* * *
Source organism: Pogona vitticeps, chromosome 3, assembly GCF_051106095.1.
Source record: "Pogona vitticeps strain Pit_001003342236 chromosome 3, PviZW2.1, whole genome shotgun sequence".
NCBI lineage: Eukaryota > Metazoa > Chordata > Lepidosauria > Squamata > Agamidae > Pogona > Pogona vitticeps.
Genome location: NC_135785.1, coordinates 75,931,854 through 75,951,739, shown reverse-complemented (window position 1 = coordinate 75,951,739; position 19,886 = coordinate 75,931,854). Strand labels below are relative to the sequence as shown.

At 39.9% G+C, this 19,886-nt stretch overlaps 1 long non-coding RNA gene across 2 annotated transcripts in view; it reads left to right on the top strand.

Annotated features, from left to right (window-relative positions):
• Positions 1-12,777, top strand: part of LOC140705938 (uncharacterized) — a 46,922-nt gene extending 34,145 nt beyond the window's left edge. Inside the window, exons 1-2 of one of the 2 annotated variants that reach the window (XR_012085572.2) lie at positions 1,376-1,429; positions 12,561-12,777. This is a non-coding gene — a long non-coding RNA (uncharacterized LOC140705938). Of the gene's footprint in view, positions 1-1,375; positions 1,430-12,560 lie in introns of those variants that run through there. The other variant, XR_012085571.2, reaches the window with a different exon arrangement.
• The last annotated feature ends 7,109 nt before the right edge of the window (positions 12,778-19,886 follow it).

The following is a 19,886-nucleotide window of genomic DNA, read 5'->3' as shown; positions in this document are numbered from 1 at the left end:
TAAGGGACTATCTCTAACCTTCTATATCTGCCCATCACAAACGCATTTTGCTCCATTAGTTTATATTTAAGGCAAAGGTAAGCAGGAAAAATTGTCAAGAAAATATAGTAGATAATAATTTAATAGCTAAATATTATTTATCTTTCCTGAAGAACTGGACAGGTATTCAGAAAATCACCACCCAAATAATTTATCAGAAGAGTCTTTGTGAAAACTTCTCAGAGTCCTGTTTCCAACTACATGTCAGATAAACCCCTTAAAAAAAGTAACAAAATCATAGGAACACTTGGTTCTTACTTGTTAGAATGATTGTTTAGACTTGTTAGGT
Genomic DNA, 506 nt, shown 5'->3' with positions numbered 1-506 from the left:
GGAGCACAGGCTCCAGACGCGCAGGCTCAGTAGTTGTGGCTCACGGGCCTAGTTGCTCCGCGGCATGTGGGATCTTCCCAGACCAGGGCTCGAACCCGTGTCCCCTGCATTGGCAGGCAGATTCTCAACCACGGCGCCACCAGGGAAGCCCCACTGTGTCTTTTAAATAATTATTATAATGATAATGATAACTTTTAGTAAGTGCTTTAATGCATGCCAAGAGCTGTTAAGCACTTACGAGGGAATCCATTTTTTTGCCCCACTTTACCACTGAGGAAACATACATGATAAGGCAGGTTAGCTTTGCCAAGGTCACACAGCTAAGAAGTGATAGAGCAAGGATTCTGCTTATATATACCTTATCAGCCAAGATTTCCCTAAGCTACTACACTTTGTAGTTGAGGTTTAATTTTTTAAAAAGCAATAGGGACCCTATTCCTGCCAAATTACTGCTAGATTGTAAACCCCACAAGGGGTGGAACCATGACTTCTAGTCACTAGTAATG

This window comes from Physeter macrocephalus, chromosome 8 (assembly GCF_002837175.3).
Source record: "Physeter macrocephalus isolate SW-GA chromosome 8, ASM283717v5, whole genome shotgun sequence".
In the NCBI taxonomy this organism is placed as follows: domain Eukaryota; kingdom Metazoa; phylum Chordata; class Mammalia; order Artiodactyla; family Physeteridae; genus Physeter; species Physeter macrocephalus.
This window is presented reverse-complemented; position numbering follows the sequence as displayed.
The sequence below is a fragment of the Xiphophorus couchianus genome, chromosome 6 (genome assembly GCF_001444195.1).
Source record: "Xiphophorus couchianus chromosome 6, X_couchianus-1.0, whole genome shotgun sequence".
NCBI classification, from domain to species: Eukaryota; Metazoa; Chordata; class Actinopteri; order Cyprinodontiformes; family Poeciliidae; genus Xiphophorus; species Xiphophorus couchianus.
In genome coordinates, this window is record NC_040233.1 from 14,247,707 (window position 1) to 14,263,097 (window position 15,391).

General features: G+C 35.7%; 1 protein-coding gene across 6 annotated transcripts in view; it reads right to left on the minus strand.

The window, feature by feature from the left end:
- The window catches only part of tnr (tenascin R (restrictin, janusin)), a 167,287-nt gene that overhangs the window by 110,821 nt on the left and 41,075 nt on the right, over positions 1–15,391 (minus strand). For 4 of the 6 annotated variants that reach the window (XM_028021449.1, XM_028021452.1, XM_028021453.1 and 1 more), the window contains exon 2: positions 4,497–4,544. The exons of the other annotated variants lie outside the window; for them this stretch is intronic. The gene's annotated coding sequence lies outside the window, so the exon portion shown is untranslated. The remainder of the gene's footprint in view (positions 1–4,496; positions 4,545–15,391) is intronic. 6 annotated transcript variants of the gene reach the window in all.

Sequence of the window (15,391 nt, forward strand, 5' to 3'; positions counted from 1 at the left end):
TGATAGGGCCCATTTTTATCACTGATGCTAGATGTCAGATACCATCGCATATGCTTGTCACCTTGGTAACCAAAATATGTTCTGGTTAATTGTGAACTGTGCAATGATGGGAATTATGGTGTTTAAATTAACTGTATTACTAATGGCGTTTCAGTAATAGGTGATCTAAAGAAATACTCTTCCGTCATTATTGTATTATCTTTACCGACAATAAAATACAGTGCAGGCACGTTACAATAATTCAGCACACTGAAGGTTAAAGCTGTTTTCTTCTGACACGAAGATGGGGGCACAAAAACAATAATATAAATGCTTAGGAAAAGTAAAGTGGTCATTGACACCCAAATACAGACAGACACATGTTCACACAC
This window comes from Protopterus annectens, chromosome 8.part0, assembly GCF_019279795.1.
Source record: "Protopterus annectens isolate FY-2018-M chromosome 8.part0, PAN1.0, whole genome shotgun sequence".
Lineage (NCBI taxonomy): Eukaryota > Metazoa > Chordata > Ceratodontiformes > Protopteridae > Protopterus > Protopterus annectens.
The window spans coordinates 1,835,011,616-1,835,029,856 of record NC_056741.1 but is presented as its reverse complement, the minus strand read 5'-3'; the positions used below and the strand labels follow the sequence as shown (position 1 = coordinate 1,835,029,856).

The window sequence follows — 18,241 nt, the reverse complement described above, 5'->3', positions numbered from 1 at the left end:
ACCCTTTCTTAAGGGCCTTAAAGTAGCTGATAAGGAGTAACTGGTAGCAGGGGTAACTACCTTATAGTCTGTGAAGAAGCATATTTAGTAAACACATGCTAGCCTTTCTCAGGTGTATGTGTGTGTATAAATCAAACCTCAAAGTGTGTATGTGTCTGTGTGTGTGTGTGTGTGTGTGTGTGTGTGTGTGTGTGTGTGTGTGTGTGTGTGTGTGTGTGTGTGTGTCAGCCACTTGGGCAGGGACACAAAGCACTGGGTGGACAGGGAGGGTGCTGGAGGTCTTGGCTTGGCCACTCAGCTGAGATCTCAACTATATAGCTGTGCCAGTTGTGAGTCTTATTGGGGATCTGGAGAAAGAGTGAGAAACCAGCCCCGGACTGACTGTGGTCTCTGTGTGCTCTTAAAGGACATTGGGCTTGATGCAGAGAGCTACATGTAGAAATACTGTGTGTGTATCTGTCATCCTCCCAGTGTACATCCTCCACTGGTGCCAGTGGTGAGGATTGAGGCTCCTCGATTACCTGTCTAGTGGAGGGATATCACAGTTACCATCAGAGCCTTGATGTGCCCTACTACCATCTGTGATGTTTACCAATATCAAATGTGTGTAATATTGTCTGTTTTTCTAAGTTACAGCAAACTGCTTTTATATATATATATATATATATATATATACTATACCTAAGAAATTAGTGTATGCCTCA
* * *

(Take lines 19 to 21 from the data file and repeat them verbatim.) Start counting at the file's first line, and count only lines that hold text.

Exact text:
NCBI classification, from domain to species: Eukaryota; Metazoa; Chordata; class Actinopteri; order Cyprinodontiformes; family Poeciliidae; genus Xiphophorus; species Xiphophorus couchianus.
In genome coordinates, this window is record NC_040233.1 from 14,247,707 (window position 1) to 14,263,097 (window position 15,391).

General features: G+C 35.7%; 1 protein-coding gene across 6 annotated transcripts in view; it reads right to left on the minus strand.